When you arrive at a subway station, there will be various “exits” from that station that will be numbered (Exit 1, Exit 2, etc.). Each exit will bring you to street level in a slightly different location, and you will find maps inside the station to show you where those exits are and which one to take for various landmarks. If you are planning to visit unique areas like drama filming locations or a friend’s house, your directions will often include which exit to take.
Beyond the subway system, here are a few other transportation tips:
Buses: When you’re on a bus, they will announce two locations for each stop – the stop that you are approaching and the stop that will be coming after that. So if you’re listening for the stop you want, keep in mind that you’ll hear it twice, and the second time it is announced will be the right one.
KTX: This high-speed train system is a great option for moving between major cities in Korea. It is very easy to buy a ticket at a station that services KTX (eg. Seoul Station) as there will be a specific ticketing machine and you can use it in English.
Walking: Although the transit is great in Korea, you will still want to walk around to explore different neighborhoods and attractions. Be prepared to do a lot of walking, and wear shoes that won’t kill your feet!
Sightseeing: If you’re going to explore a large landmark like a palace or museum, be sure to grab a map! Gyeongbokgung in particular is spread over a huge area and it’s easy to get lost or miss a section that you really wanted to see.
What differences can I expect?
This could be a whole post on its own, but here I’ll simply focus on a few logistical differences.
I say this a lot, but I strongly recommend that you learn the Korean alphabet (Hangul) before you go to Korea. You don’t need to excel in Korean, but being able to sound out signs can be immensely helpful. For example, I wanted to take a bus from Busan to Haedong Yonggungsa and wasn’t sure where to get off. All of the stop names were listed in Hangul, and by reading them I saw that one was labeled for Yonggungsa – problem solved!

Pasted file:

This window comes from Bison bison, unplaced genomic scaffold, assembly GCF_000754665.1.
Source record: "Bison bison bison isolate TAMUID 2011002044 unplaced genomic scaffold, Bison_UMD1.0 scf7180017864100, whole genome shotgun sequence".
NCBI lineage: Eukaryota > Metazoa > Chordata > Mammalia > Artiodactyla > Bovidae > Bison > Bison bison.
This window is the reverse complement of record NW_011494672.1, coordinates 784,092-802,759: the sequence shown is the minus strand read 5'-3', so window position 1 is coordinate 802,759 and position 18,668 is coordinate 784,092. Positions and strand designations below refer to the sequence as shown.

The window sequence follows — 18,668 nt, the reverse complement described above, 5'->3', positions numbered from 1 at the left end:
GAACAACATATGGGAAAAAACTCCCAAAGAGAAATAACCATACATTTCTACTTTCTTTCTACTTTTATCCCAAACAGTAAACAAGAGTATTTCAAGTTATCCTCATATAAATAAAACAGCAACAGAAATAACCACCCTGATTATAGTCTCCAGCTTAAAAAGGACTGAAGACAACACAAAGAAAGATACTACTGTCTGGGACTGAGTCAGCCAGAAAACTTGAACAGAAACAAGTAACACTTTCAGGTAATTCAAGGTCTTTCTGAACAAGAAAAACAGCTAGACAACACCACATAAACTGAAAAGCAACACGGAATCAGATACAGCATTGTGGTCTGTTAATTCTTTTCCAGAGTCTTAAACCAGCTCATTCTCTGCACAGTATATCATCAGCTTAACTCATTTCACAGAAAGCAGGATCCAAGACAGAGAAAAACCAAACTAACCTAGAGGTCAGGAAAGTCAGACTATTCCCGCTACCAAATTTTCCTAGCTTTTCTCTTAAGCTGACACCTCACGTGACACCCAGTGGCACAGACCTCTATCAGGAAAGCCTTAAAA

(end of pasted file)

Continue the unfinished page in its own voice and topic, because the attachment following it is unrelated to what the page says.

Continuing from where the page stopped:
Aside from that, you will notice that many places (including landmarks and some restaurants) are closed on Mondays. You may want to factor this in when planning your schedule, especially if you only have a few days to see everything. If you need something on a Monday, though, don’t worry! Convenience stores are plentiful in Korea and live up to their name, so you can always pop in to one to find what you seek.
One difference that I would like to highlight is that when you enter someone’s home you must remove your shoes and put on slippers before you step inside, and this sometimes extends to restaurants and other public places as well. It is also helpful to know that generally there is no tipping in Korea, so you won’t need to add a tip when eating out.
Although I could add a lot more, the truth is that discovering the differences is one of the most enjoyable parts of travelling – so I will leave it at that. If you are travelling to Korea I wish you the best of trips, and I would challenge you to embrace the unknown wholeheartedly!
If you’ve been to Korea and have your own tips, feel free to share them below! Alternately, if you have any questions about travelling to Korea, please ask! I’d be happy to answer them as best I can.